Can Keywords in Meta Description help Improve your SEO?
Generally, ‘semantic’ means ‘understanding or relating to the meaning of a particular concept.’ So what does semantic search do? Semantic search seeks to improve search accuracy by understanding the searcher’s intent and the contextual meaning of terms. Instead of directly searching for the user’s keywords in the search box, the semantic search engine understands what he is searching for.
The search engine also considers the relevant terms and the proof terms present inside the article and displays those particular paragraphs as meta descriptions in the search results.
It’s always advisable to use the meta description
The search engine will normally take the first 155 to 160 characters as Meta descriptions if you haven’t provided one. But that’s not always the case! There is a reason behind this. Whenever Google considers that a particular section of your article is much more relevant to the user’s query, Google will take those sections and generate the meta description and show it in the search results. Google analyses that article and takes the portion of paragraphs in which most users have considered the solution to their issues.
We have almost no control over what Google displays as meta descriptions
When we provide our meta description, Google will analyze our article and analyze our meta description with the question asked by the search user to have a higher probability of providing a relevant answer to the search user’s question.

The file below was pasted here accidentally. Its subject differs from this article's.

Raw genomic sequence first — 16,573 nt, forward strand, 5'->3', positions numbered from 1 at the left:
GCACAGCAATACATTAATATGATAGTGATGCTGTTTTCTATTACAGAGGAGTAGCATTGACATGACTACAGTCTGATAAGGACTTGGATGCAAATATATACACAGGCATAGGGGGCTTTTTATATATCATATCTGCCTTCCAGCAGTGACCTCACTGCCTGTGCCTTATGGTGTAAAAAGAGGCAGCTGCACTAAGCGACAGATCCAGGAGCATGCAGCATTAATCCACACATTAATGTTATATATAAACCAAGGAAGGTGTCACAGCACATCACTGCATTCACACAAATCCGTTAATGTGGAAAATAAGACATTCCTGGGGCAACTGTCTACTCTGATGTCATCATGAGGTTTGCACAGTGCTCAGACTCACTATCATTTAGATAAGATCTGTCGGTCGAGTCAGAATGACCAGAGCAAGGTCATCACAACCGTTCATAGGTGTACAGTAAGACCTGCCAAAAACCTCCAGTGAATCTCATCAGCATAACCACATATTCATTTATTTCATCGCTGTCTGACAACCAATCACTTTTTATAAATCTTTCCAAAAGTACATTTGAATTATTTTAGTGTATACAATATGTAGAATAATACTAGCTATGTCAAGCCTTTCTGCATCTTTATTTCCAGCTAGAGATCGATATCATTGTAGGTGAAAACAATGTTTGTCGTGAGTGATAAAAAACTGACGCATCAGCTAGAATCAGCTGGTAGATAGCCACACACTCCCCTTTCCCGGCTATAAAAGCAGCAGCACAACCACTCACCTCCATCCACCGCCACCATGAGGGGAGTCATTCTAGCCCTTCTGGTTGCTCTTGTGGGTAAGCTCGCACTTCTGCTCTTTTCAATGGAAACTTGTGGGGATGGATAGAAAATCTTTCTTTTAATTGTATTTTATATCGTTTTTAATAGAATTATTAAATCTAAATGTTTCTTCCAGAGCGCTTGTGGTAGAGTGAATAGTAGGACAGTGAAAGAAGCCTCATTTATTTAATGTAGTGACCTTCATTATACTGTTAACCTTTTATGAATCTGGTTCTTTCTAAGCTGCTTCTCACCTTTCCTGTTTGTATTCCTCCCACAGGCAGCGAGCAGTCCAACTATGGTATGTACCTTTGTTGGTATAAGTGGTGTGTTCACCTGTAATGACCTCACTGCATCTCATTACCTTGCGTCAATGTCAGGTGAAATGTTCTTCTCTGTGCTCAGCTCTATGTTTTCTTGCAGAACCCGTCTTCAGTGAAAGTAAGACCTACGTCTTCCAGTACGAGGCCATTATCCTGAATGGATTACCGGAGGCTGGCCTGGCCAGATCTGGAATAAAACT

So what you shouldn’t do while writing meta descriptions?
You need not enter different versions of the same keywords or the same keyword multiple times inside the meta description of your post. Whatever the search engine identifies as keywords in your post will automatically be considered meta descriptions and displayed. So the final takeaway is that Meta description is an area where you need to condense your article into a 150-character teaser to pull the user from the search engines to your blog or website.
Just try to write an interesting teaser to attract the user to look into your article instead of just trying to stuff as many keywords as possible into the tiny 150-character block. Like you used to write attractive headings, you also need to write attractive descriptions.